Guest Post: An alternative to MMP

A guest post by Graham Sharpe:

Recent criticism of the Coalition Government is leading to the suggestion we should return to First Past the Post (FPP) and abandon Mixed Member Proportional (MMP).  But this is not a binary alternative scenario.  May I suggest we should consider something else – Supplementary Member (SM)?
This would be a balance between MMP and FPP but avoid the extremes of both.  There would be a stable government but smaller parties would have a voice and presence.  It would reduce the horse trading between parties, and the gifting of seats would be unnecessary.  The effective threshold for a list seat would be 2%.
We could go to Supplementary Member, as used in Japan and much of Europe.  Under this system, parties get electorate seats as they win them.  Then they get list seats in proportion to their party vote, but, unlike MMP, the list seats are not combined with the electorate seats to determine the outcome.  So if the Banana Party got 10% of the vote they would get 10% of the list seats, so 10% 0f 49 giving them 5 seats plus any electorate seats.  Currently they would get 10% of the 120 total seats, so 12 seats, which includes any electorate seats they already have.
How would the last election have looked had we used SM rather than MMP?
There were 49 list seats.
National got 41 electorate seats and 44% of the List Vote, so would have had 66 seats instead of the 56 under MMP.
So putting the results all together (actual results in brackets):
National    66 (56)
Labour      48 (46)
NZ 1st       4   (9)
Greens       3  (8)
ACT          1  (1)
TOP          1  (0)
So Labour, plus NZ 1st plus Greens would be 55 (perhaps 56 with TOP joining them).  Winston Peters would not hold the power he now does
I think this would lead to better outcomes and governance.  Small parties would still be in parliament, and still have a voice.  It would also elevate the importance of electorate MPs.  The Party vote would not be the more important vote, and List Only parties would suffer, appropriately in my view.
It is (to me anyway) interesting to consider what an SM outcome would have been in earlier elections (again with the actual results in brackets.)
2008 – Election of Key National Government
National             65 (58)
Labour               39 (43)
Greens                 4  (9)
ACT                     3   (5)
Maori                   7 (5)
Progressive             1 (1)
United Future        1  (1)
NZ 1st                   2 (0)
1999 – Election of Clark Labour Government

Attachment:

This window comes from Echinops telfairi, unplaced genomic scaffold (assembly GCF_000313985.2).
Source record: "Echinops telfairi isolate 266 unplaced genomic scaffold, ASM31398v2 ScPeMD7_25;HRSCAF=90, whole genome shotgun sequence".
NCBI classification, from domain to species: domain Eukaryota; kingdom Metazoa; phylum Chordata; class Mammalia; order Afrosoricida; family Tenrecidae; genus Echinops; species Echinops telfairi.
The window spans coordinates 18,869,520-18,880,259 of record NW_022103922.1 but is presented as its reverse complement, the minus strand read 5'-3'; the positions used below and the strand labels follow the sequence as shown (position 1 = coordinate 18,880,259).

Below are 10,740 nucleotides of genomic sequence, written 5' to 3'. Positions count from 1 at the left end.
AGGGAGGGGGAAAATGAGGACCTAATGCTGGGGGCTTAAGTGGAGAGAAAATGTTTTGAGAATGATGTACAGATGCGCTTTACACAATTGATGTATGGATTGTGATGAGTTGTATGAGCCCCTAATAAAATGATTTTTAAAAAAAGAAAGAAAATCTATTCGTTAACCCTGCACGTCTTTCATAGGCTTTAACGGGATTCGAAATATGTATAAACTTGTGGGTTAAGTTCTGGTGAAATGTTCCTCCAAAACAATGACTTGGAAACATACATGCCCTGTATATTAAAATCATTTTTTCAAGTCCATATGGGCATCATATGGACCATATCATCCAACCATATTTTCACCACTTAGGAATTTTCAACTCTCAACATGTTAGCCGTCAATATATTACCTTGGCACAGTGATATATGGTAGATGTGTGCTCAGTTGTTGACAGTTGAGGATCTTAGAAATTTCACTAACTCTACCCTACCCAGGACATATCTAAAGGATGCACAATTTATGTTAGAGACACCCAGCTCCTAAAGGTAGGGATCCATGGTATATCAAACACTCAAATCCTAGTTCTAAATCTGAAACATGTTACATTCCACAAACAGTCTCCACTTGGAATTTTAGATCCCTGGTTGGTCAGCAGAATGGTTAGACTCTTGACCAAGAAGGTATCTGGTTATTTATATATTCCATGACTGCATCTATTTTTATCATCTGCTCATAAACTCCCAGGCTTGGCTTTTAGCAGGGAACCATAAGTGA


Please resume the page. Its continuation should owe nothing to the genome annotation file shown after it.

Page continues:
Labour                  61 (49)
National                38 (39)
ACT                       6 (9)
Green                     4  (6)
Alliance                 7 (10)
United                    1 (1)
Christ. Heritage     1 (0)
NZ 1st                    3 (5)
1996 – First MMP Election
National         48 (44)
Labour           41 (37)
NZ 1st           13 (17)
Alliance           6 (13)
Christ Coal       2 (0)
ACT                 4  (8)
United              1 (1)
If we look back further and assume that an SM Election was held adding one third of seats as list seats, it also shows the value of SM in keeping a measure of control over the main parties but allowing them to govern without being too beholden to others.
1990 – Election of Bolger National Government (Notional 49 List Seats)
National        81 (67)
Labour          47 (29)
Greens           4   (0)
New Labour     3 (1)
1984 – Election of Lange Labour Government (Notional 48 List Seats)
Labour          78 (56)
National        55 (37)
Social Credit   5 (2)
NZ Party        5 (2)
1981 – Peak of Social Credit Support (Notional 46 List Seats)
National            65 (47)
Labour              51 (43)
Social Credit    10 (2)
1975 – Election of Muldoon National Government  (Notional 43 List Seats)
National           75 (55)
Labour              49 (32)
Social Credit     4 (0)
Values               2 (0)
1972 – Election Of Kirk Labour Government (43 Notional List Seats)
Labour              75 (55)
National            50 (32)
Social Credit      2 (0)
Values                1 (0)
These results all presuppose people would have voted the same way under a different system – I accept that this has to be a supposition.
MMP proponents call SM “MMP light”.  They are correct.  SM would be a better system for NZ.  We do not have to go back to FFP.
I would advocate that if we stay with 120 MPs, 80 would be electorate and 40 would be list seats.  Any increase in MP numbers would follow a 2/3 electorate and 1/3 list pattern.  Recent calls for 150 MPS would result in 100 electorates and 50 list MPs.
I would make a few other changes as well.  NZ Citizens only can vote, not permanent residents who are not citizens (anyone on the Electoral Roll at the time of this change could remain on the roll and vote but going forward only NZ Citizens could join the Roll).  Voting basically only on the day, not in the couple of weeks leading up to the election (allowing Special Votes for the sick, travellers etc. as in the past).
As for the Maori Electorates, another topic for another day.

Comments (80)

Login to comment or vote

Add a Comment